BROWNSBURG, Ind. — Rahal Letterman Lanigan Racing will run a third full-time car for the 2022 NTT IndyCar Series season.
Driving the No. 30 car will be Formula 2 veteran driver Christian Lungaard, who drove one race for RLL during this past season at the Indianapolis Motor Speedway road course. Lungaard qualified fourth for the race and finished 12th.
“I’m very excited to join Rahal Letterman Lanigan Racing in INDYCAR,” said Lungaard. “They are a fantastic team who made me feel very welcome earlier this year when I made my debut in the series. They are the perfect choice and I’m happy to join them on this next chapter in my career. ”
Lungaard joins RLL after having spent the last three seasons in the FIA Formula 2 series in Europe. He won two races with ART Grand Prix Racing in 2020.
“His performance on the road course at Indianapolis Motor Speedway certainly surprised everybody,” said RLL co-owner Bobby Rahal. “For him to do the job he did was tremendous and certainly beyond our expectations. With a little more time under his belt, I think the performance would have been even stronger.”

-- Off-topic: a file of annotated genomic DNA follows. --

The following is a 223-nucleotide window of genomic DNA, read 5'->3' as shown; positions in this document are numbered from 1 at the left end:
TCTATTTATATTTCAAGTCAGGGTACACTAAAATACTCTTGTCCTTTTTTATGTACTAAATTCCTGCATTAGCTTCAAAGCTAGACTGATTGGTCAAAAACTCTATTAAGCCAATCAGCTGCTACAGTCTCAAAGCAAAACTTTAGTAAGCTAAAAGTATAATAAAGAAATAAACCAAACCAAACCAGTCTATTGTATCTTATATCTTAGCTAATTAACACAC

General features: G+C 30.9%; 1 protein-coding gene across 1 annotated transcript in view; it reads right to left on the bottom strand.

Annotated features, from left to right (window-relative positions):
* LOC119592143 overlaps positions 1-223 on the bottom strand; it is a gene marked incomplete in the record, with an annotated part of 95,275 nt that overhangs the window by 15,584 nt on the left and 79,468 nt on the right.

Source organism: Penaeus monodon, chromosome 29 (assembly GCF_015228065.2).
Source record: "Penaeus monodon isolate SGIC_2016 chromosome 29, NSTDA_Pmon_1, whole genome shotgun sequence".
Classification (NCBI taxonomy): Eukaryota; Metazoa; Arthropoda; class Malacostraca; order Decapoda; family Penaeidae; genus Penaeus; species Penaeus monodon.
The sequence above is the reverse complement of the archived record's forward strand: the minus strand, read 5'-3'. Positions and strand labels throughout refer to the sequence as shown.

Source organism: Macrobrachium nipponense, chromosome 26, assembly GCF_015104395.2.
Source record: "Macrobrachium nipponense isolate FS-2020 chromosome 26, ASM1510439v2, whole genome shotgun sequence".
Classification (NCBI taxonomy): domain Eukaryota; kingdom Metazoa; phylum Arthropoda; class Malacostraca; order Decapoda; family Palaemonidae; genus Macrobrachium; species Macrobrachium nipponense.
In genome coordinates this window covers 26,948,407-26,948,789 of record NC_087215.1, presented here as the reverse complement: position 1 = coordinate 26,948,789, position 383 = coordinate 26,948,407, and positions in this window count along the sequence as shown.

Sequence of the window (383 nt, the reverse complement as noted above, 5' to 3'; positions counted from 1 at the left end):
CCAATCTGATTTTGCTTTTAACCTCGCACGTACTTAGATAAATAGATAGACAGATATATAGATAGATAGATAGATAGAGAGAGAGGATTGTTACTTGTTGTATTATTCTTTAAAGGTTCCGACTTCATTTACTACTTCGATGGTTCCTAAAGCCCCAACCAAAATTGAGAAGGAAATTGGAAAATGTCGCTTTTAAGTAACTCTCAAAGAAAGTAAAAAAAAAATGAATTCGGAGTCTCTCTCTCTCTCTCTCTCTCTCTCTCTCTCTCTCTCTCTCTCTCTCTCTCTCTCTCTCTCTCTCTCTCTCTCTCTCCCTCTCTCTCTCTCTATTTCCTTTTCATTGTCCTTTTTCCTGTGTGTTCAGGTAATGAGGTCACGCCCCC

Lungaard replaces two-time Indianapolis 500 winner Takuma Sato in the No. 30 car in the Rahal stable. Sato’s future plans in the NTT IndyCar Series are not clear at the moment.
The addition of Lungaard to the IndyCar paddock is the latest in a flurry of moves among teams and drivers this off-season. Lungaard is also the second Formula 2 driver to make the jump to IndyCar. Callum Illott was announced as the driver for Juncos-Hollinger Racing’s full-time IndyCar entry for the upcoming season last month.
Lungaard anticipates more drivers in his position in Formula 2 to make the jump to IndyCar.
“I’m sure there will be more European drivers coming over here, let’s say ‘pre-F1’,” Lungaard said. “I think nowadays we’ve seen a lot of ex-F1 drivers come over. I still believe it’s something you can take towards F1.”
His contract is a multi-year agreement with Rahal. Bobby Rahal said that it will pay dividends to tap into the talent pool in the lower tiers of the Formula 1 ladder.
“I think IndyCar is where Formula 1 used to be,” said Rahal. “Clearly we don’t have the politics. There’s a lot of things that don’t exist in the IndyCar paddock that exist in the Formula 1 paddock. You look at how many really good guys are in F2 who are frustrated now that they can’t make that next step even though they’ve proven their abilities. If I’m a young guy in Europe … I think my potential is much greater in IndyCar than it is (in F1).”